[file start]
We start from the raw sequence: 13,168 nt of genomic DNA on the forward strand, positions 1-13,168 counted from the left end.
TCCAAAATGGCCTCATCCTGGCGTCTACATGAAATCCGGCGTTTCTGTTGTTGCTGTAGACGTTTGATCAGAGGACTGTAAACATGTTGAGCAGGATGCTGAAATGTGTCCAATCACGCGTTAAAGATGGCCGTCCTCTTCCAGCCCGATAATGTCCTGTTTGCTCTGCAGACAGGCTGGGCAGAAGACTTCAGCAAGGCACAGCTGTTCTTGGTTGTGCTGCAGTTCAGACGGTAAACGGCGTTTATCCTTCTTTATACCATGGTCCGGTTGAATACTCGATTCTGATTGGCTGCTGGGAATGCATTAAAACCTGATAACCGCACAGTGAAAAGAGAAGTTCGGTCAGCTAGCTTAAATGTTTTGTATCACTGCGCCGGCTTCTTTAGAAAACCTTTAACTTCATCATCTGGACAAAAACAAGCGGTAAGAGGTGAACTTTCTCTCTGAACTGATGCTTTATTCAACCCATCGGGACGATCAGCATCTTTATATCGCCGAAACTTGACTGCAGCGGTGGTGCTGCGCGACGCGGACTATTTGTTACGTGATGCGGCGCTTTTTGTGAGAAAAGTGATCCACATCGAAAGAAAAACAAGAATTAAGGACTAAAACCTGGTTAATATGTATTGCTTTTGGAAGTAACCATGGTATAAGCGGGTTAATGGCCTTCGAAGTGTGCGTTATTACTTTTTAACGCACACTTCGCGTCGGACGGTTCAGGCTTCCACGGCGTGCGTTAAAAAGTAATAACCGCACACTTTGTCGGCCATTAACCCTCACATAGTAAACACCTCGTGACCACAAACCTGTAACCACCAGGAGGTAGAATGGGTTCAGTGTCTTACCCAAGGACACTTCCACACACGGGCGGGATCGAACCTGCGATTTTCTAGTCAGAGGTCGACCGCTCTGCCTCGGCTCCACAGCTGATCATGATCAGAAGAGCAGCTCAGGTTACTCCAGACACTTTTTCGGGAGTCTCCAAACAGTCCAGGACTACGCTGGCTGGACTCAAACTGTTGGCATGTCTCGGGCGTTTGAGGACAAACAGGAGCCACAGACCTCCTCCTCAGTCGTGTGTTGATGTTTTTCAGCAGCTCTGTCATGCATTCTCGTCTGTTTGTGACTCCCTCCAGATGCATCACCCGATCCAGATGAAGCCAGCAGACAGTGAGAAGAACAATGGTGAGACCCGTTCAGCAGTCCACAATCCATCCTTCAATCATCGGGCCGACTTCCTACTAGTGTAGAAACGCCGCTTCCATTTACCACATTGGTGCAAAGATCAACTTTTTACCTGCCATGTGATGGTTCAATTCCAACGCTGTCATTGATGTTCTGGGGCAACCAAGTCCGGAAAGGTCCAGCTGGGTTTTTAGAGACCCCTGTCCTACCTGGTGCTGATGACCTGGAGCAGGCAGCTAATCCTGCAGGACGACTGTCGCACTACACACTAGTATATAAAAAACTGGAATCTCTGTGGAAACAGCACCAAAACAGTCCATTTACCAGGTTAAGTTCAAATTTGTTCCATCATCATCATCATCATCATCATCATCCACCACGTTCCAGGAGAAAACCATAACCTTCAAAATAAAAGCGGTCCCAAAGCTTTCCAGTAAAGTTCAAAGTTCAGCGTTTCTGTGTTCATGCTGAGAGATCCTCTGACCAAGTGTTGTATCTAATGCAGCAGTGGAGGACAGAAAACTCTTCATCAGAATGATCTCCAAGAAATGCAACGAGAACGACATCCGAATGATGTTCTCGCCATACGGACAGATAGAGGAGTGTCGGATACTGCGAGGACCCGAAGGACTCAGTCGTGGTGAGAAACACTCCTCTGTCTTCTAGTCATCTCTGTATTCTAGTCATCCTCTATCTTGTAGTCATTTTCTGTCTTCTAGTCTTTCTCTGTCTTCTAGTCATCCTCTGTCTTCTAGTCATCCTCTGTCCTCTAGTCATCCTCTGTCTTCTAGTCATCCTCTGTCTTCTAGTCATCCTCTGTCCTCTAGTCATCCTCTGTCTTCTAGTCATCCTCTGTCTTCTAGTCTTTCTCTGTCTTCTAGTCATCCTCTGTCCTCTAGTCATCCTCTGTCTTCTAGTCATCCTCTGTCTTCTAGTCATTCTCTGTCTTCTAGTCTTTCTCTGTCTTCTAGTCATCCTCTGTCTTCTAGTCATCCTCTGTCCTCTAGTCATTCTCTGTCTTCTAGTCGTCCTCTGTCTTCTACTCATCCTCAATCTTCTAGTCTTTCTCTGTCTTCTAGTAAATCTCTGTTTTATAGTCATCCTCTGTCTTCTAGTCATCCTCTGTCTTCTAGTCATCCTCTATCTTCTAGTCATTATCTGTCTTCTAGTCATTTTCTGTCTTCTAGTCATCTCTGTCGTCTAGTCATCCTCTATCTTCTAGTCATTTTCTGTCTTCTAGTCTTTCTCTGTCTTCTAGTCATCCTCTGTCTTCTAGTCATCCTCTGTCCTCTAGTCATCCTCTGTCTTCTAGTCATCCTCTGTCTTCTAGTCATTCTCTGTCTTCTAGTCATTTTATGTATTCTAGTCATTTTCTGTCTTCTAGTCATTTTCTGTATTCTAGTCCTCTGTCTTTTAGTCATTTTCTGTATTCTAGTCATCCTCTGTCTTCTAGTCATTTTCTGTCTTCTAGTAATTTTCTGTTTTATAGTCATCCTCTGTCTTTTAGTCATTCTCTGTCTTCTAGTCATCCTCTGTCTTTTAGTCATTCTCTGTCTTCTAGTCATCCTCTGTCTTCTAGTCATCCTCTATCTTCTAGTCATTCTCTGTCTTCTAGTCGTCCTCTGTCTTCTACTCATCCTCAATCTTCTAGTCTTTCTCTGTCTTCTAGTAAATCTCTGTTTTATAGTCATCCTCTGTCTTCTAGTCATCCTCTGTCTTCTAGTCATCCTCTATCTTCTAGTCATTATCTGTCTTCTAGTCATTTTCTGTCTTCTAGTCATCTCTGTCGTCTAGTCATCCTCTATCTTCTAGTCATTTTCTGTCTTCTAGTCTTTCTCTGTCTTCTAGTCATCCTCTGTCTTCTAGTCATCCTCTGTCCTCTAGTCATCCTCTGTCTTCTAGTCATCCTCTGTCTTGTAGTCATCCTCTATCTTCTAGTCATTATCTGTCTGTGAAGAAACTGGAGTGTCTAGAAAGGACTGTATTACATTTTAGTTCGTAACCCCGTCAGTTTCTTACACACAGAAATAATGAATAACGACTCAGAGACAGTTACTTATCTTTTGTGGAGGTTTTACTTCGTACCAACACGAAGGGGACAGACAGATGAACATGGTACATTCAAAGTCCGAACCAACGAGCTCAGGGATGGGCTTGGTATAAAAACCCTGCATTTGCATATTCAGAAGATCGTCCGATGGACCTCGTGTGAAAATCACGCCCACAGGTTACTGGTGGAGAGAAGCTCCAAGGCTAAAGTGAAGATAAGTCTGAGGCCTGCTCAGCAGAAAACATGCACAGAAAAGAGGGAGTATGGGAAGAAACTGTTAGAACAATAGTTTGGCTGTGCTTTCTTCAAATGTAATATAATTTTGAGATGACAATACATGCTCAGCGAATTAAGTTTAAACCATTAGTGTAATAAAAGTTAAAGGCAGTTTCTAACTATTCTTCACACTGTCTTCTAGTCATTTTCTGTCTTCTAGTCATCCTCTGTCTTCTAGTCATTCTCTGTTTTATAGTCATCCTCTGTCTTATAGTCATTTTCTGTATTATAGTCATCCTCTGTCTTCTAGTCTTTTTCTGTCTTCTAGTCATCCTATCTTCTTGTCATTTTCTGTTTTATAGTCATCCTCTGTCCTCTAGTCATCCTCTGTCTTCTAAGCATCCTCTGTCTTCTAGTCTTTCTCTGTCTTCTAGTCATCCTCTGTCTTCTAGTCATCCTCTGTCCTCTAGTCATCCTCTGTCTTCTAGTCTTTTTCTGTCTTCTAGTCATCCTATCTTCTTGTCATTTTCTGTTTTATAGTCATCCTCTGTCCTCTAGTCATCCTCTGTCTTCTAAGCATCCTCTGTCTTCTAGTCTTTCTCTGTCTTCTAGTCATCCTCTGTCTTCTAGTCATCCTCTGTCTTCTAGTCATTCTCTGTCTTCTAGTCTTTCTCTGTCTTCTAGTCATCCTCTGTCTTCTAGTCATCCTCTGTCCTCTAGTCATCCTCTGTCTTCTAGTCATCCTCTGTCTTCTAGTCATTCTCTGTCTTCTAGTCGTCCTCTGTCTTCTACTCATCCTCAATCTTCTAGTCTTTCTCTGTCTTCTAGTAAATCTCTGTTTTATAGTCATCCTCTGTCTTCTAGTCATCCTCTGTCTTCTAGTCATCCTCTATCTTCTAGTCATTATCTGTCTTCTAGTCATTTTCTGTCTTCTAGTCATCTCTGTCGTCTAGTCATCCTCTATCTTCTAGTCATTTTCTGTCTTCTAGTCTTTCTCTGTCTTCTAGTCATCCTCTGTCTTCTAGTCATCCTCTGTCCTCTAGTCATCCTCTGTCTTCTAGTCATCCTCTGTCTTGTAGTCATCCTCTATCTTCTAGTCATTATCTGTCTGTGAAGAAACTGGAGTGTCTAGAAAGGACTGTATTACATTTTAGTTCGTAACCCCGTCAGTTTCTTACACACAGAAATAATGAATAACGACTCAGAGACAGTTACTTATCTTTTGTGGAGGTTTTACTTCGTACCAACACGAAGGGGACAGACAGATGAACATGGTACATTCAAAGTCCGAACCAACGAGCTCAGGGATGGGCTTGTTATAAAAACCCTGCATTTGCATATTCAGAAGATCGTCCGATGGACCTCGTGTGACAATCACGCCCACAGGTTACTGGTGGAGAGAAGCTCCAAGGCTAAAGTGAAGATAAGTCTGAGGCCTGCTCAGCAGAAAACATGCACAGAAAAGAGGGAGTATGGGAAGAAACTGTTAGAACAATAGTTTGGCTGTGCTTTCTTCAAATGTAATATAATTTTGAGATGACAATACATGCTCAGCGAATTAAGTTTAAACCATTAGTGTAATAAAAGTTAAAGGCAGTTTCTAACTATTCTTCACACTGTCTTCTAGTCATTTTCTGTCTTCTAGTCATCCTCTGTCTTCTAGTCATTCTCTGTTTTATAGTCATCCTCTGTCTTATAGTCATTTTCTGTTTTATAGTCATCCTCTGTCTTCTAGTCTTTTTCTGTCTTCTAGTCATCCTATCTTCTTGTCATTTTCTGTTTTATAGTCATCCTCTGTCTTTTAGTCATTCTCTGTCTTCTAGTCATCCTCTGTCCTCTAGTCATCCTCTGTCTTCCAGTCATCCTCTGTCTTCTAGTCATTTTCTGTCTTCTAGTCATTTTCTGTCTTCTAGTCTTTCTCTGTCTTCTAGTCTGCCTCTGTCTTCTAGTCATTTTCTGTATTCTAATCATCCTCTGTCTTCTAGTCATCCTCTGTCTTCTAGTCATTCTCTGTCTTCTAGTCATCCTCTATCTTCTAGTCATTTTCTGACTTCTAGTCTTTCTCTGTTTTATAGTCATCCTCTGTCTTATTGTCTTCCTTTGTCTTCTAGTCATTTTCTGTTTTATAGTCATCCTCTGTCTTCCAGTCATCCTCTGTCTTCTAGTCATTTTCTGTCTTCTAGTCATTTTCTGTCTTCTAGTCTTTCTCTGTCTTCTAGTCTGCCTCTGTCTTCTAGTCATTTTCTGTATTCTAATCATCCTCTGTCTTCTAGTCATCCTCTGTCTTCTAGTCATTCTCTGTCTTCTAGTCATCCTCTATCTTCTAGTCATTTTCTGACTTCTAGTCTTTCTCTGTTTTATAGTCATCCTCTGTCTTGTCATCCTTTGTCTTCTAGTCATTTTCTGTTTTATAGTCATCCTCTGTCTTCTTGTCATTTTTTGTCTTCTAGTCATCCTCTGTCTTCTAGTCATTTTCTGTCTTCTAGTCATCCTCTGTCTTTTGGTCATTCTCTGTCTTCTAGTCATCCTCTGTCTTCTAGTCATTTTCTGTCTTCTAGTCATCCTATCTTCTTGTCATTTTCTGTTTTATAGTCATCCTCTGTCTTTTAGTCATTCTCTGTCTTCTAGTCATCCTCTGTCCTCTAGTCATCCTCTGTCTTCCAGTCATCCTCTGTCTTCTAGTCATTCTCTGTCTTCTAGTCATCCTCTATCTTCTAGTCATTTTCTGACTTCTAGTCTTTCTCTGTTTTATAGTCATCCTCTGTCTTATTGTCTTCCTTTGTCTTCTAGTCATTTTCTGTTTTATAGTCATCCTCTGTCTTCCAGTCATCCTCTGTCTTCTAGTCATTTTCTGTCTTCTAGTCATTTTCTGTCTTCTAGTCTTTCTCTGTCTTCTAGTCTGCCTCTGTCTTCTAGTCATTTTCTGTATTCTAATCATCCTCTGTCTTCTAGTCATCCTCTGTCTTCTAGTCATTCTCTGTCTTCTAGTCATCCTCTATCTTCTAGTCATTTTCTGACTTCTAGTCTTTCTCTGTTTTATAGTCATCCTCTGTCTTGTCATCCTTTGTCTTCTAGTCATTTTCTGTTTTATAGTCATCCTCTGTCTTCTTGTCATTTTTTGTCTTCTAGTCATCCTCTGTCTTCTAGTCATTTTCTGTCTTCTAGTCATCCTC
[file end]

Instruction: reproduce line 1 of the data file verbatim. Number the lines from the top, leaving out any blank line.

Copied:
We start from the raw sequence: 13,168 nt of genomic DNA on the forward strand, positions 1-13,168 counted from the left end.